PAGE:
‘The Paks expansion is the largest greenfield investment in the history of Hungary,’ pointed out Péter Szijjártó, Hungarian Minister of Foreign Affairs and Trade, on Monday in Sochi, Russia.
A statement from the Ministry of Foreign Affairs says that in his live stream from the 12th International Forum ATOMEXPO-2022, taking place in Sochi, Russia, the minister spoke about the importance of the Paks expansion, emphasizing that in the future, only the countries that can produce a significant part of the energy they use will be safe.
In the case of Hungary, due to a lack of own resources, this is only possible through nuclear energy: the planned two new nuclear power units will more than double the current capacity of the Paks plant and will thus secure the electricity supply of Hungary and the preservation of the achievements of the utility cost reduction programme in the long term, stressed Mr Szijjártó.
‘Our plan and goal is still to have the two new units completed by 2030, which can practically only be hindered by external factors,’
highlighted the minister. He reminded that Hungary has so far ‘managed to avoid the sanctions—during the debates on all eight packages, we made it clear that nuclear energy cannot be included… However, it appears that there are countries and authorities that still want to be more Brussels-like than Brussels itself, and they overachieve a little’, he emphasized.
Mr Szijjártó cited as an example the German export agency, which has not yet approved the export of the control technology for the new Paks units, while the same has already been done in the case of the French consortium partner in Paris.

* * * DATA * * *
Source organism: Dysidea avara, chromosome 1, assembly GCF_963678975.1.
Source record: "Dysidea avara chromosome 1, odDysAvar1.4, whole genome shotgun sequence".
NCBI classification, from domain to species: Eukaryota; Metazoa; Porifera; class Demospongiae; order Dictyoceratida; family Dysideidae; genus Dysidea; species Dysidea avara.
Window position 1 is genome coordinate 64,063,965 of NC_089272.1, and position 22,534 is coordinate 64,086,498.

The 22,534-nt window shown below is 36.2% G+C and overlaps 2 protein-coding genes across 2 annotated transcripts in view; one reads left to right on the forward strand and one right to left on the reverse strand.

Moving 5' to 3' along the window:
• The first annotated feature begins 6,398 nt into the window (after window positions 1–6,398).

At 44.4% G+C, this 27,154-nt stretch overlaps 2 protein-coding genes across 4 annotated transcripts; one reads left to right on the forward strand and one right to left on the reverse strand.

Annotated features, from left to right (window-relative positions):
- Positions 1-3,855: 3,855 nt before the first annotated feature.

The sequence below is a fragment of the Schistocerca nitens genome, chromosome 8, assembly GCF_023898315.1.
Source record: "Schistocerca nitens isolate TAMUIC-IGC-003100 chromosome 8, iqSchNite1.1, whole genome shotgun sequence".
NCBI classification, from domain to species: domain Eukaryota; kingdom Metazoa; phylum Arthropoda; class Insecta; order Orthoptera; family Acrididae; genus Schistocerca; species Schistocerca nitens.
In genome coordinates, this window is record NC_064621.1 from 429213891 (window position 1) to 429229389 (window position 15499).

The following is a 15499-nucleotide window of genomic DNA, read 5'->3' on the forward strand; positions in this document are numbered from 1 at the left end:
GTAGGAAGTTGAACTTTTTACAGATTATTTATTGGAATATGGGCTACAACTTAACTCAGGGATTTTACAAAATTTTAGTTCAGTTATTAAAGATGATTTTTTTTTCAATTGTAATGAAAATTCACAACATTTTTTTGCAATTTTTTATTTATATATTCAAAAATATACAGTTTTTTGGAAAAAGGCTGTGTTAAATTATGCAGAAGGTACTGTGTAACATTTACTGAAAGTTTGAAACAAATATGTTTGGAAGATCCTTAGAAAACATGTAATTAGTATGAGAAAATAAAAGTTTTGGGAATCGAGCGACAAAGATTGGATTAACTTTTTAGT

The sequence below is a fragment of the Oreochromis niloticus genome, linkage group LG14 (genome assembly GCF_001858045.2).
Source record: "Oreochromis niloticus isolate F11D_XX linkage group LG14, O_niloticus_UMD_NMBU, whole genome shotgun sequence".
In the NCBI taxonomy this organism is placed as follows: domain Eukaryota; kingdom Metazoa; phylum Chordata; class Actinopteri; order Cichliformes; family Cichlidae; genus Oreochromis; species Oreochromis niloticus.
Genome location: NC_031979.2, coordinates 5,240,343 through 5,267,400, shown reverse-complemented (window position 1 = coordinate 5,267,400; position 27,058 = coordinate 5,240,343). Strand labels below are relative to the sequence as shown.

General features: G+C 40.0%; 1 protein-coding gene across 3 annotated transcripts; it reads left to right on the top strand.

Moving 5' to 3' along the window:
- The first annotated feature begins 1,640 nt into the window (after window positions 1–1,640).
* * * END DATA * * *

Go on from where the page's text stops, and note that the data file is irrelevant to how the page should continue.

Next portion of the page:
‘I sincerely hope that no European country will jeopardize this investment,’
the minister responded to a question. He stressed that today the security of energy supply is a matter of national security and national strategy, as well as of sovereignty.
Mr Szijjártó called on all actors, including EU institutions, European banks and European governments, to respect the fact that the sanctions do not apply to nuclear energy, and not to hinder the Hungarian nuclear investment, which is of critical importance for the security and affordability of the country’s long-term energy supply.
The minister remarked that there are so-called green NGOs that are well organized and well-funded,
and they consider it their mission to somehow try to prevent nuclear projects.
He added that it should be acknowledged that ‘those who act against nuclear energy, on the one hand, are acting against common sense, and, on the other hand, are making European security of supply and affordable energy services impossible in the long term. At the same time, they are going against green goals.’ In fact, with regard to the latter, he pointed out that the Paks nuclear power plant currently prevents the emission of 14.5 million tons of carbon dioxide per year, and with the expansion, this will increase by another 17 million tons. In addition, about four billion cubic metres less natural gas will have to be used per year. He nailed down that nuclear energy is the cheapest, most reliable, most environmentally friendly and safest way to produce energy.
‘All who deny this do so solely for ideological and political reasons; on the basis of common sense, it is not really possible to attack nuclear energy,’ said Mr Szijjártó.
In addition, the minister announced that he had also had a meeting with Alexey Likhachev, the CEO of Rosatom, reviewing the status of the investment, which, according to him, is making good progress. The preliminary security protocol related to the implementation permit has already been submitted, and soil extraction is also progressing as planned. The next step will be the submission of the excavation permit for the entire construction site. He reiterated that the Paks expansion is the largest greenfield investment in Hungary’s history worth more than 12 billion euros, which will create around ten thousand new jobs.
Click here to read the original article